Lessons from a Stakeholder Engagement Process for Penang, Malaysia
– Author: Minal Pathak • MIT-UTM Malaysia Sustainable Cities Program 2017
– Commentary by Eric Britton, Professor of Sustainable Development, Institut Supérieur de Gestion Paris
It would be most interesting for those of us looking in from outside, to see a “Naming Names” chart, which identifies those individuals, political groups, companies, financial groups, captive media, and lobbies who from all appearances have taken over the governance process in Penang in a variety of vital areas, and moved the decision process over radically to a consistent, unsustainable, inequitable and inefficient model of environmental, economic, and social development.
Including of course all of those outside forces ready at the drop of a hat to support the lack of a strong model for a Sustainable Penang.
Anybody up for taking a first stab at this, which can then perhaps be extended and articulated as part of an open collaborative process?
In a conversation about one of the critical issues and decision points being set out in my forthcoming collaborative book, “BETTER CHOICES: Bringing Sustainable Transport to Your City” — namely the fundamental structural importance of the climate/transport link — I was told yesterday by a well-placed person in Malaysia that no one in Penang or indeed Malaysia (or for that matter pretty much anywhere else on our gasping planet) takes climate change seriously. At least sufficiently seriously to even consider changing their daily transport choices (which it just happens is what my book is all about.).
Battle Royal: Jane Jacobs and Robert Moses
It was late Spring 1958 (as I best recall) in New York City when a young Eric Britton, just out of the US Army and about to dig into the Graduate Faculties of Columbia, was – as young men will do — checking out the action in Washington Square Park in the Village on a warm day. When he ran into two little kids wearing a sandwich sign saying something like “Save the Square!”. The kids handed me a pamphlet and explained that they were there to help their mother, who was just over there (they pointed).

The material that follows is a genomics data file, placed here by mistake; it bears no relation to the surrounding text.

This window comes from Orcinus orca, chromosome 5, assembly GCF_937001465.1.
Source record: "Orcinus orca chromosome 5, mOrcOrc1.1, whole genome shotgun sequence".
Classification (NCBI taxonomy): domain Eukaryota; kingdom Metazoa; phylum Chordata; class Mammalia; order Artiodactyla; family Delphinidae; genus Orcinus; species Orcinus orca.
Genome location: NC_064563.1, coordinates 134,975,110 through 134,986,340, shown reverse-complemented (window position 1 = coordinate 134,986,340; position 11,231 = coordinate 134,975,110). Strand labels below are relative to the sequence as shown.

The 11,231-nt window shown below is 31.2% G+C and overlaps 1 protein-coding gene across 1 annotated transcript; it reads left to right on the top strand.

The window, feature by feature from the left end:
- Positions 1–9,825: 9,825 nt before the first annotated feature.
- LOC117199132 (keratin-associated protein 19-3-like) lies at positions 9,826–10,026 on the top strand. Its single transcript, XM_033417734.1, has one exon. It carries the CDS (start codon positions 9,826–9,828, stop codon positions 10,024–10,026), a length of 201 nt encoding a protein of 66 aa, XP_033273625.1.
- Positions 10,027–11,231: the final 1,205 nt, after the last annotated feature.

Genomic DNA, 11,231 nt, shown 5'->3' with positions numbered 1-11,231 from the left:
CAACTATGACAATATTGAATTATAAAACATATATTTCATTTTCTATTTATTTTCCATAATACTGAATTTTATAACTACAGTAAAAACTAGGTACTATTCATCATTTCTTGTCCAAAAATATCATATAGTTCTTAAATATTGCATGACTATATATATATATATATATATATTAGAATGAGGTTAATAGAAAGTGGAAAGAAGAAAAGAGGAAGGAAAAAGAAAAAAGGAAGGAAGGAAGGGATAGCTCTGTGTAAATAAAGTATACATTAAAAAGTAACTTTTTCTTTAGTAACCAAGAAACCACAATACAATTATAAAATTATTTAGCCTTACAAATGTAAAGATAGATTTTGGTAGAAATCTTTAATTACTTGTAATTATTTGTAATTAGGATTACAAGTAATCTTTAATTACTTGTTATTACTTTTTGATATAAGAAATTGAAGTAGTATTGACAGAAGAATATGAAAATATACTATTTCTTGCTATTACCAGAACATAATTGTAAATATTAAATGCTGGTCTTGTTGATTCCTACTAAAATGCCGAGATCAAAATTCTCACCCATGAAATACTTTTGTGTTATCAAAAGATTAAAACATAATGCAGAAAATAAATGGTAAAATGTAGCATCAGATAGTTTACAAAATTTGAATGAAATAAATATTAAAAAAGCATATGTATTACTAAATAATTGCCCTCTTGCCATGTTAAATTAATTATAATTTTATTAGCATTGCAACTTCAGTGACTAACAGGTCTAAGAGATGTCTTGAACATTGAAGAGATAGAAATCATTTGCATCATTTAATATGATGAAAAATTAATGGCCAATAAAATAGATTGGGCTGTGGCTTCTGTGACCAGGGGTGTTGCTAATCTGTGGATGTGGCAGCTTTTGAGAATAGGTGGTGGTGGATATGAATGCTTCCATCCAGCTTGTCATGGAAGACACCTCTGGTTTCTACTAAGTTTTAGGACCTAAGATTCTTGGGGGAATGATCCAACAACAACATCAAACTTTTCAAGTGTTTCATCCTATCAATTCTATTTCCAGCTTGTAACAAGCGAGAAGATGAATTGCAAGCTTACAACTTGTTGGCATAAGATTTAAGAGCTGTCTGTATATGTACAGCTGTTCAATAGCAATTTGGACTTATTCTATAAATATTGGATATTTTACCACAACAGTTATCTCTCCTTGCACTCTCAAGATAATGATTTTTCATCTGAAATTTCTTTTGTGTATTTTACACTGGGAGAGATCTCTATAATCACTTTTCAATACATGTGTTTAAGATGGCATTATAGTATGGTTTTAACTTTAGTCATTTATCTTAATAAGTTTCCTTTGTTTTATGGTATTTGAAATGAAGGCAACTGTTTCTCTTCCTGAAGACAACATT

And that was how I first met Mrs. Jane Jacobs, hard at work on an at-first very lonely effort to save this precious bit of NYC public space from the depredations of Robert Moses plan to run an urban highway extension of Fifth avenue over the concrete remains of what would once have been a beautiful and much used public park. It was clearly going to be a losing cause, but she decided to stick it out. And as she did others, unknowns and celebrities, gradually started to get behind her cause.
The central premise of the State’s strategy is simple . . . to “move people, not vehicles”. – From the Penang Transport Master Plan, at https://goo.gl/h9q8wm
INVITATION TO AN OPEN PUBLIC BRAINSTORM:
Can we get your support for or your reactions to a draft proposal that follows, for comparing the merits and the usefulness for the people of Penang for five alternative strategies for dealing with Penang’s most pressing transport/mobility needs and priorities? (Note: This is a very rough first introduction to this idea for creating a comprehensive independent basis for comparing the alternative strategies, targets and competence.)
Let’s have a look at what our colleagues in New South Wales are doing in the area of open data for transpor tplanning and polilcy — http://data.nsw.gov.au/blog/transport-open-data-and-convenience-revolution.